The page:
Maj. Dennis Sugrue, GeoE’04, learned an important lesson during his time in Afghanistan — engineering projects can solve social problems, but only if they maintain a community’s social balance.
Sugrue deployed in January 2006 with the 3rd Brigade Combat Team, 10th Mountain Division, for a 16-month tour in Afghanistan to establish relationships with the people living in the country’s rugged and mountainous northeastern region.
“As remote as it was, they had common concerns with water, electricity and roads,” Sugrue says.
A few of the villages sat on the “hair-raising” main road, bordered by cliffs on one side and a raging river on the other.
“We would assess and prioritize village needs by working closely with their leaders,” Sugrue explains. During his time in Afghanistan, he worked on several water distribution projects, micro-hydro power generators and road improvement projects.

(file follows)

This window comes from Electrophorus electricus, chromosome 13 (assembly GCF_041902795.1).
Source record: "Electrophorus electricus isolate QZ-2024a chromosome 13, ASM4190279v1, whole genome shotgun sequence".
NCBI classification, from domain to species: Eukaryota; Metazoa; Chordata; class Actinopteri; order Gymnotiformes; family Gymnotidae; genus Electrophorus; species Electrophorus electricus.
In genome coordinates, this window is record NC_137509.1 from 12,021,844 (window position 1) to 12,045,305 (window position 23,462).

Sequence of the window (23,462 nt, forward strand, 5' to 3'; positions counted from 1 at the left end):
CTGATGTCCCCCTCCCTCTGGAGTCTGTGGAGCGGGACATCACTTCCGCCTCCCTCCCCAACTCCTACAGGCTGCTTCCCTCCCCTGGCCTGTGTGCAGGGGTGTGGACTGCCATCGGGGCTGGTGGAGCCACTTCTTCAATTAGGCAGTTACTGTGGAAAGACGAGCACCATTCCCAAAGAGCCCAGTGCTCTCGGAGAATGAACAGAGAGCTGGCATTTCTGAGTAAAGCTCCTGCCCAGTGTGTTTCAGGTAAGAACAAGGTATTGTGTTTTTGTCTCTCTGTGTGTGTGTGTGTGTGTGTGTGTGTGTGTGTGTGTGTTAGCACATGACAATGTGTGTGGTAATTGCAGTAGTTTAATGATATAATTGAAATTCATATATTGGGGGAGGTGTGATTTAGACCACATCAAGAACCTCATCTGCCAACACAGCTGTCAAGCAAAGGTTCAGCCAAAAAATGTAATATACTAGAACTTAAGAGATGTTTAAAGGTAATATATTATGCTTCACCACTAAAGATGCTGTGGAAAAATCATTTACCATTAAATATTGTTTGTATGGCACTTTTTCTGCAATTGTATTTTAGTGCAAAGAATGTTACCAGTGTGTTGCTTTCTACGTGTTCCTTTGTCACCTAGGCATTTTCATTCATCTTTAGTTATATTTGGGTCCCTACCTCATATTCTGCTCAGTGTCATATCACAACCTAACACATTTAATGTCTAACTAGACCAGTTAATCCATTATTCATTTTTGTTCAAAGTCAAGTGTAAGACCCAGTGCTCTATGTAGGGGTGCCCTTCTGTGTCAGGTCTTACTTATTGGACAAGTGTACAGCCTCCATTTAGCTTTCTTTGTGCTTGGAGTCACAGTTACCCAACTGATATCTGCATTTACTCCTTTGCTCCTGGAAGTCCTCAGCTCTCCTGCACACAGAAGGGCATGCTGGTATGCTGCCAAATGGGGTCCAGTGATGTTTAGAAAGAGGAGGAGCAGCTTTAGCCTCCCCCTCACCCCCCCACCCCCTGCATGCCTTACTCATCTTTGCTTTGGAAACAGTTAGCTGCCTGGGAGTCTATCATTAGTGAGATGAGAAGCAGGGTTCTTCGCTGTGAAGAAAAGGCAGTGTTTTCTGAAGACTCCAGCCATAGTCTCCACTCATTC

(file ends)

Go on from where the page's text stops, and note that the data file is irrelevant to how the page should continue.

Today Sugrue is an environmental engineering instructor at West Point, where he teaches seniors how their engineering projects are really solutions to social problems.
“It’s important to not disrupt the social balance in these complex societies,” he says. “Sometimes we do more harm than good in trying to address their problems. If that becomes the case, you probably haven’t bettered the situation.”